Kay and Brinklow connected when the writer’s Island Studies PhD research brought her to Tasmania. As part of her program, she interviewed the composer and wrote a poem for him based on the interview. Kay then took “So it begins at Hastings Bay,” plus three more of the Tasmanian poems, and created a song cycle for mezzo soprano and string quintet. Kay has composed works for opera and theatre, symphony orchestra, and choirs that have been performed around the world. In 1991, he was appointed a Member of the Order of Australia for his contribution to the arts. He is now retired from a post at the Tasmanian Conservatorium of Music.

Says Brinklow, “I’m absolutely thrilled that this island-to-island collaboration is coming to the world stage. It demonstrates the cyclical nature of art, and how inspiration works, with Don describing to me how he writes music from nature, then me putting it into words, then Don writing music based on what I wrote, then my ASM friend and Hannah interpreting his score. It’s pure magic. And having Atlantic String Machine do the world premiere here is a dream come true.”

Tickets can be purchased through Eventbrite, or at the door.

Media contact:
Anna MacDonald
Communications Officer
Marketing and Communications, University of Prince Edward Island | (902)-566-0949

Master of Arts in Island Studies Thesis Defence: Fiona Steele  

MAIS Thesis Defence: Fiona Steele
“When stories lead to sustainable tourism – the role podcasting plays in the development of sustainable tourism on islands.”

Wednesday, April 26, 4-6 p.m. ADT on Zoom  

Please join us on a round-the-world thesis defence by MAIS student Fiona Steele. Entitled “When stories lead to sustainable tourism – the role podcasting plays in the development of sustainable tourism on islands.”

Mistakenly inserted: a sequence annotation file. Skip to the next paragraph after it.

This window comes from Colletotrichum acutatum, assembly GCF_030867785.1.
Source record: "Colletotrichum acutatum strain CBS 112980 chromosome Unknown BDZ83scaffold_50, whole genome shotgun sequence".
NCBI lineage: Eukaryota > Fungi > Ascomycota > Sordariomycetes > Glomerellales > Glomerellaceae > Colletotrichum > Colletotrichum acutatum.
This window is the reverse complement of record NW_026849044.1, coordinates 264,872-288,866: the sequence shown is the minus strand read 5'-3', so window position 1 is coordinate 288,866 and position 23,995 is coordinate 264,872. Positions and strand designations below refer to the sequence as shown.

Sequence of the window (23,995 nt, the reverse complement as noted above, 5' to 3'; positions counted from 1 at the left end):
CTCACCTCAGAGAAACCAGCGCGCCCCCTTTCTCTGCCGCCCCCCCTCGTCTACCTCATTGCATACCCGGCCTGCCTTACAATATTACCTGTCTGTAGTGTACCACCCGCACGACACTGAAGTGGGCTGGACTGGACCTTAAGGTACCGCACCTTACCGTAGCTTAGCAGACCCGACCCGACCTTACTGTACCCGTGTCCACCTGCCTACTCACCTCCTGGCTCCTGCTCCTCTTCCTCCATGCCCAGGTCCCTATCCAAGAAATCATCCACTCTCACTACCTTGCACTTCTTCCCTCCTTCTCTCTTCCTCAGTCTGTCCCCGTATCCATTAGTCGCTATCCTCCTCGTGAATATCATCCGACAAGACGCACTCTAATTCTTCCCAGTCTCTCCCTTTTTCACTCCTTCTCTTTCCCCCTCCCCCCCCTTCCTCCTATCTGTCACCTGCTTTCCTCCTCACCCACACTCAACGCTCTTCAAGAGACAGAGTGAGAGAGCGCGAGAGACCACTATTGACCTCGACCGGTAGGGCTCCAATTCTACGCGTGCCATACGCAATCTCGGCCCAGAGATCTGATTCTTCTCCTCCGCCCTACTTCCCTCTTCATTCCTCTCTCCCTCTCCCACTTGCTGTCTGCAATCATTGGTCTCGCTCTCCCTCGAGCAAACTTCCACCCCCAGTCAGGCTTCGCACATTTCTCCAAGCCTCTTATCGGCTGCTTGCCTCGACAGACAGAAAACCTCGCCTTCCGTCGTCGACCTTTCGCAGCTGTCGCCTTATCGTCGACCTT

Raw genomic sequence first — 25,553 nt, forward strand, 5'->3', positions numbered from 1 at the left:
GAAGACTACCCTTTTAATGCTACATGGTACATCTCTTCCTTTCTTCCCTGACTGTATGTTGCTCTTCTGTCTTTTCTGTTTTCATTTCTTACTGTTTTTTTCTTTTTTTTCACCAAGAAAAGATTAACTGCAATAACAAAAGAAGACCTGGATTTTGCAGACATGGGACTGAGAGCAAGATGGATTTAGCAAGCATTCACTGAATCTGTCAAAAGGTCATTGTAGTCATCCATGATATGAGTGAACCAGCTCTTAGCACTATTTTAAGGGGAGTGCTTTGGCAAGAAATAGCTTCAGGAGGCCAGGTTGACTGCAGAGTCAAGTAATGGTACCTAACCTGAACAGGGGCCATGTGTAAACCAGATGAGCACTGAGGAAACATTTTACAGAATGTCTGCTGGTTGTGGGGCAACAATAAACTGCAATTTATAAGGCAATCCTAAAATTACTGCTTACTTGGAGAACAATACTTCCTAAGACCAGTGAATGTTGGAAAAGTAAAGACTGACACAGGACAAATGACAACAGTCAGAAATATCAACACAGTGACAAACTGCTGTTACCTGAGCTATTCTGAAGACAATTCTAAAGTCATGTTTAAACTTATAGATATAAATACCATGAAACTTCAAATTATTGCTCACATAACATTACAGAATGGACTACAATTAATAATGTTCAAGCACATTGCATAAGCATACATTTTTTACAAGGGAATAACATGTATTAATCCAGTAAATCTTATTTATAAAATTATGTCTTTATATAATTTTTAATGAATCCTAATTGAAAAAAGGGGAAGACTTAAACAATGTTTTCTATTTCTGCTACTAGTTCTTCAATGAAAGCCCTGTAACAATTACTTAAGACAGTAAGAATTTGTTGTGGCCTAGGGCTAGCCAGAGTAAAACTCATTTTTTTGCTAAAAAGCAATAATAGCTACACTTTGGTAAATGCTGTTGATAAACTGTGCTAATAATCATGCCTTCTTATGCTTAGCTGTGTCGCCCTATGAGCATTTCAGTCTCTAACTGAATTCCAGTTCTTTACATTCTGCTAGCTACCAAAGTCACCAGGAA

Island Lecture Series: Dr. Irené Novaczek 

March 21st, 7pm
Faculty Lounge SDU Main Building, UPEI

Join us March 21st for an Island Lecture from marine ecologist Dr. Irené Novaczek on the Ecosystem Restoration Project at Basin Head. Basin Head was designated as a “Marine Protected Area” under the Oceans Act in 2005, to conserve and protect a unique strain of Irish moss (Chondrus crispus) which is thought to exist only within the confines of Basin Head.

The talk will focus on adaptive management of the Marine Protected Area to ensure that the unique giant form of Irish moss at Basin Head is able to survive in the coastal lagoon environment which is challenged by impacts of local agriculture, invasive European green crabs and ongoing climate changes.


Island Lecture Series: Towards Energy Sovereignty on Labrador’s Remote Island of Ponds
Dr. Nick Mercer
Tuesday, January 24th, 2023 · 7:00pm AST (UTC-4)
Faculty Lounge, SDU Main Building, UPEI

(Hosted by the Institute of Island Studies · January 24th, 2023)
Newfoundland and Labrador is a global leader in the development of renewable energy. However, the electricity-generation mix differs dramatically in remote and Indigenous communities throughout the province, which remain almost exclusively reliant on diesel fuel, resulting in numerous energy inequities. While sustainable energies are often promoted for these isolated villages, emerging research demonstrates detrimental socio-economic and livelihood implications which emerge when development is led by outsiders or corporate interests. The presentation will focus on an 8+ year community-based research partnership between Dr. Nick Mercer, the NunatuKavut Community Council’s Department of Research, Education, and Culture, and the NunatuKavut Inuit community of Black Tickle, located on the subarctic tundra Island of Ponds, in southern Labrador. The research focuses on identifying and addressing community needs, integrating local knowledge and sustainability values, and mobilizing community-led initiatives to enhance island energy resilience.

More info

Tribute to Harry Baglole

Charlottetown, PEI (October 18, 2022)—